IN THIS ISSUE:
? Good News, Bad News for Physicians
? HMOs Held Liable for Physician Wrong Doing in Florida
? IOM Proposes Using Dummy Patients to Test Docs
? Rats! Imposing Quality Standards Doesn’t Pay Off
? HIPAA Privacy — More Bureaucracy Run Amok
? Fully Insured Consumer Driven Plans Available
? HRAs Most Likely Approach in Florida
Good News, Bad News for Physicians
Has medicine ever been under more pressure than it is today? Recent issues of “AMNews” capture the good, the bad, and the ugly facing the profession. On the good news side are recent court decisions that help physicians maintain their independence. Notable is the recent Supreme Court ruling in Kentucky Association of Health Plans v. Miller. The court not only unanimously upheld Kentucky’s any-willing-provider law, but “the reasoning behind the court’s decision is expected to reverberate far beyond the issue of any-willing-provider laws and resonate to any case involving managed care regulation,” according to an editorial in the May 5 edition. The article goes on to explain that “the greatest accomplishment in the Kentucky case was to address and eliminate the confusion” surrounding ERISA. It made a “clean break” from prior analyses governing the application of the ERISA preemption.
HMOs Held Liable for Physician Wrong Doing in Florida
In another case, Tanya Albert reports that the Florida Supreme Court ruled that “an HMO can be held accountable for the actions of a doctor it contracted with to take care of its members.” The plan may be held responsible even if the physician is an independent contractor who is following plan rules on medical necessity and records keeping, according to the article. The article quotes the Court’s opinion, saying, “While physicians of the past?may have constituted distinct independent entities?that model has been dramatically altered through the HMO concept?.”
IOM Proposes Using Dummy Patients to Test Docs
On the other hand, an article by Myrle Croasdale reports that the Institute of Medicine (IOM) is considering medical licensing and education reform. Perhaps you are perplexed that the federal IOM has anything to do with state licensing procedures, but that only shows how na?ve you are. When a bureaucracy decides to “do good,” things like jurisdiction and legal authority are mere obstacles to be swept away in the name of progress. Dr. Edward Hundert, president of Case Western Reserve University and co-chair of the IOM committee that issued the report, suggests “a corps of volunteer standardized patients making random visits to physicians offices,” to ensure the physicians are practicing medicine the way the IOM wants them to practice medicine – else lose their license. This should be just swell for the patient/physician relationship. Physicians will never know which of their patients is a spy for the IOM.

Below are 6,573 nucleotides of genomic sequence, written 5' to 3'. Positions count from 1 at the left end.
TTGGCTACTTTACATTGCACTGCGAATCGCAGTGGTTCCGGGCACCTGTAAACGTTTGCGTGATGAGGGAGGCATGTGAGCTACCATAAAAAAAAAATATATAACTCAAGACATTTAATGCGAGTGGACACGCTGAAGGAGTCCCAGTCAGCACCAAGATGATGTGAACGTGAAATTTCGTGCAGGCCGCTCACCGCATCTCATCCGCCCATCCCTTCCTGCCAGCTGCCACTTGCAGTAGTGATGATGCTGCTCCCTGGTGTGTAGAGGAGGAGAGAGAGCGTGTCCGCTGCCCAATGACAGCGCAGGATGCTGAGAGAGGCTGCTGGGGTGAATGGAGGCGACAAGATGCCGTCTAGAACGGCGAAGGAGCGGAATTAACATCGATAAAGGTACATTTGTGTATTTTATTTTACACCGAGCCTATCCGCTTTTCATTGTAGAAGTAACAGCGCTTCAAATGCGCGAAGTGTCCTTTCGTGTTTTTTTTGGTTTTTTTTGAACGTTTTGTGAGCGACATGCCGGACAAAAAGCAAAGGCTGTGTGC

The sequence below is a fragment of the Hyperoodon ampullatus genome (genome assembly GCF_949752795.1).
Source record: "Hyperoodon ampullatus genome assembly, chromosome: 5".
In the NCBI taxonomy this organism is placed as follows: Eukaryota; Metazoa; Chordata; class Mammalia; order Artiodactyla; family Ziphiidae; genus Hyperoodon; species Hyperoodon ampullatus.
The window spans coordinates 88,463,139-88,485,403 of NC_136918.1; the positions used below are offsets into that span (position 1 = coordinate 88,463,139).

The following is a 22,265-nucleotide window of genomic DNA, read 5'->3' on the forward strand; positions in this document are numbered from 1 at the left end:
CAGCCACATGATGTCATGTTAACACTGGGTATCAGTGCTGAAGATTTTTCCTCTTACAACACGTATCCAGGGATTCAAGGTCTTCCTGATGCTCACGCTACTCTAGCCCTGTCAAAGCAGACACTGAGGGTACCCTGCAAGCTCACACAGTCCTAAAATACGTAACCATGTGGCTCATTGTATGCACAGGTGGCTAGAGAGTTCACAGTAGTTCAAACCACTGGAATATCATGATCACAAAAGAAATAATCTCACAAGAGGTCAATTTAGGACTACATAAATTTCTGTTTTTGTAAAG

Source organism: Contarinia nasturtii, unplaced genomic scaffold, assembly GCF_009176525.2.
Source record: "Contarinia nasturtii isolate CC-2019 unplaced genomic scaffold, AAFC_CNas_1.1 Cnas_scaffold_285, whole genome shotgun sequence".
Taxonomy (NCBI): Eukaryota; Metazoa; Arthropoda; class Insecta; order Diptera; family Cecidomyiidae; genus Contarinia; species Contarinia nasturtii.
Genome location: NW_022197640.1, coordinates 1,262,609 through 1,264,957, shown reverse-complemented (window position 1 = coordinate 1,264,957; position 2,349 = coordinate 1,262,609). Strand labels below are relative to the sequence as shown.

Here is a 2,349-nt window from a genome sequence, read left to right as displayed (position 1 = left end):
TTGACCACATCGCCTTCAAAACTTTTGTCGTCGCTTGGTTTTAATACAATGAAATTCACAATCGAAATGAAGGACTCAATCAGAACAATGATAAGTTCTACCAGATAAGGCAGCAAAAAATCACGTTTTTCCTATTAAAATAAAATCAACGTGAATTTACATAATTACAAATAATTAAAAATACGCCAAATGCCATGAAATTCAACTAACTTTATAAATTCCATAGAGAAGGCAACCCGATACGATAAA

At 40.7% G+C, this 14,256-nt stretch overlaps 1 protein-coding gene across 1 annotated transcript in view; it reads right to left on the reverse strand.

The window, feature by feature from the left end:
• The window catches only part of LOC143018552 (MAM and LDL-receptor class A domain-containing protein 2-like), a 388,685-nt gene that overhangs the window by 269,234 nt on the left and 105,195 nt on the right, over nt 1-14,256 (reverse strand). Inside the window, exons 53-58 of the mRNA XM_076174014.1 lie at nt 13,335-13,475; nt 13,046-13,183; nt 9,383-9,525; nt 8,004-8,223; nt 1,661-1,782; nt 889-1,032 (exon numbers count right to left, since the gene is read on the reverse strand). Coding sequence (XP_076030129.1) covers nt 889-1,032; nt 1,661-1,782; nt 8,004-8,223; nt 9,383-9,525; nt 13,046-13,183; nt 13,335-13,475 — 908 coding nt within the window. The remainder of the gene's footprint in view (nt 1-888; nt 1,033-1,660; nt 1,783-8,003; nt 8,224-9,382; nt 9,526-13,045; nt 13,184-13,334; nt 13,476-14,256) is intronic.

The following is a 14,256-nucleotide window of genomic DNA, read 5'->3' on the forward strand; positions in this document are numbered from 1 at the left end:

Rats! Imposing Quality Standards Doesn’t Pay Off
In the same issue Andis Robeznieks reports on a “Health Affairs” article that finds the premise of a recent study was flawed. Sheila Leatherman of UNC and Donald Berwick, MD of the Institute for Healthcare Improvement wanted to make a “business case” for quality improvement. That is, they wanted to show that investing in “quality” would pay-off financially for health plan sponsors. Alas, “the entity that makes the initial investment doesn’t reap the return on the investment,” according to Ms. Leatherman. Why? Because the people who receive the improved quality move on to other jobs or other health plans before the results kick in. The study involved case studies of the use of heparin, statins, diabetes management, smoking cessation, and workplace wellness. The study found, for instance, that the diabetes management programs “indicated short-term losses that could be overcome in 10 years. Because of enrollee turnover, however, researchers said it’s possible that neither organization will see much of a return on its investment.” What is missing from this picture is the patient. The study says that the health plan made the investment and the health plan didn’t see a return because the enrollees would be gone by the time the 10-year effect kicks in. I hate to be snide (no I don’t), but if it were the diabetic patient making the investment, the diabetic patient could reap the rewards, because this patient will still be diabetic ten years later.